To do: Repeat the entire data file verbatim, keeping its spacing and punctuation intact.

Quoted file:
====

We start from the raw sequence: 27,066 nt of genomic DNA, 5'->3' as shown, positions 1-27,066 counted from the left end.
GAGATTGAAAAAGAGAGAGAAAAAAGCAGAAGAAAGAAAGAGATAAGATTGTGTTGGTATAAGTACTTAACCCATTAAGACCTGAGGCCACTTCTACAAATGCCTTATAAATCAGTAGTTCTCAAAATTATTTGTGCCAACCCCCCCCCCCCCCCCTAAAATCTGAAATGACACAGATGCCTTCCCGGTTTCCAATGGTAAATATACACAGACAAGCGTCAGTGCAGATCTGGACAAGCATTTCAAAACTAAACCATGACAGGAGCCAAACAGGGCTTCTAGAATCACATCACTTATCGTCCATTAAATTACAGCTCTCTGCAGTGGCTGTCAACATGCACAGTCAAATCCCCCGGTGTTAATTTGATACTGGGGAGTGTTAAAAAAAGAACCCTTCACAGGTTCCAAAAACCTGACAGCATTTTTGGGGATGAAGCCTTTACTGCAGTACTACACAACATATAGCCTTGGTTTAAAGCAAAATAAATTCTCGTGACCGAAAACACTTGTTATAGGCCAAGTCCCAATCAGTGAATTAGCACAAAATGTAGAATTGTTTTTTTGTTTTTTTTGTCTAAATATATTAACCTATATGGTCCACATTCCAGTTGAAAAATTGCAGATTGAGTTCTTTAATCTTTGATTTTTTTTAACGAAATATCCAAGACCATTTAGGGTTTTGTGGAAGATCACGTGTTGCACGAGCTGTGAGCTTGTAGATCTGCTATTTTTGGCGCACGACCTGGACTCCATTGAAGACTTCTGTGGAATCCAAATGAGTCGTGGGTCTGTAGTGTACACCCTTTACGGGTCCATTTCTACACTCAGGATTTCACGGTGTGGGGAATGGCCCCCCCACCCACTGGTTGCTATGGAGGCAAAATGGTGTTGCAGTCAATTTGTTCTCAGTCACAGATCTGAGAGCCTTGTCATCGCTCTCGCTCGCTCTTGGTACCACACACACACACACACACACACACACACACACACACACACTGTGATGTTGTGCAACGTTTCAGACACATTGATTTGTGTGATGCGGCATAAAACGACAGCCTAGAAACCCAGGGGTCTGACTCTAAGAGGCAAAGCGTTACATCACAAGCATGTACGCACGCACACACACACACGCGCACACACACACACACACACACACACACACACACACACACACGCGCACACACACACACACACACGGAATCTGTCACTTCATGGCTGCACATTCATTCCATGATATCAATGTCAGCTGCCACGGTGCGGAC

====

We start from the raw sequence: 27,066 nt of genomic DNA, 5'->3' as shown, positions 1-27,066 counted from the left end.
GAGATTGAAAAAGAGAGAGAAAAAAGCAGAAGAAAGAAAGAGATAAGATTGTGTTGGTATAAGTACTTAACCCATTAAGACCTGAGGCCACTTCTACAAATGCCTTATAAATCAGTAGTTCTCAAAATTATTTGTGCCAACCCCCCCCCCCCCCCCTAAAATCTGAAATGACACAGATGCCTTCCCGGTTTCCAATGGTAAATATACACAGACAAGCGTCAGTGCAGATCTGGACAAGCATTTCAAAACTAAACCATGACAGGAGCCAAACAGGGCTTCTAGAATCACATCACTTATCGTCCATTAAATTACAGCTCTCTGCAGTGGCTGTCAACATGCACAGTCAAATCCCCCGGTGTTAATTTGATACTGGGGAGTGTTAAAAAAAGAACCCTTCACAGGTTCCAAAAACCTGACAGCATTTTTGGGGATGAAGCCTTTACTGCAGTACTACACAACATATAGCCTTGGTTTAAAGCAAAATAAATTCTCGTGACCGAAAACACTTGTTATAGGCCAAGTCCCAATCAGTGAATTAGCACAAAATGTAGAATTGTTTTTTTGTTTTTTTTGTCTAAATATATTAACCTATATGGTCCACATTCCAGTTGAAAAATTGCAGATTGAGTTCTTTAATCTTTGATTTTTTTTAACGAAATATCCAAGACCATTTAGGGTTTTGTGGAAGATCACGTGTTGCACGAGCTGTGAGCTTGTAGATCTGCTATTTTTGGCGCACGACCTGGACTCCATTGAAGACTTCTGTGGAATCCAAATGAGTCGTGGGTCTGTAGTGTACACCCTTTACGGGTCCATTTCTACACTCAGGATTTCACGGTGTGGGGAATGGCCCCCCCACCCACTGGTTGCTATGGAGGCAAAATGGTGTTGCAGTCAATTTGTTCTCAGTCACAGATCTGAGAGCCTTGTCATCGCTCTCGCTCGCTCTTGGTACCACACACACACACACACACACACACACACACACACACACACTGTGATGTTGTGCAACGTTTCAGACACATTGATTTGTGTGATGCGGCATAAAACGACAGCCTAGAAACCCAGGGGTCTGACTCTAAGAGGCAAAGCGTTACATCACAAGCATGTACGCACGCACACACACACACGCGCACACACACACACACACACACACACACACACACACACACACGCGCACACACACACACACACACGGAATCTGTCACTTCATGGCTGCACATTCATTCCATGATATCAATGTCAGCTGCCACGGTGCGGAC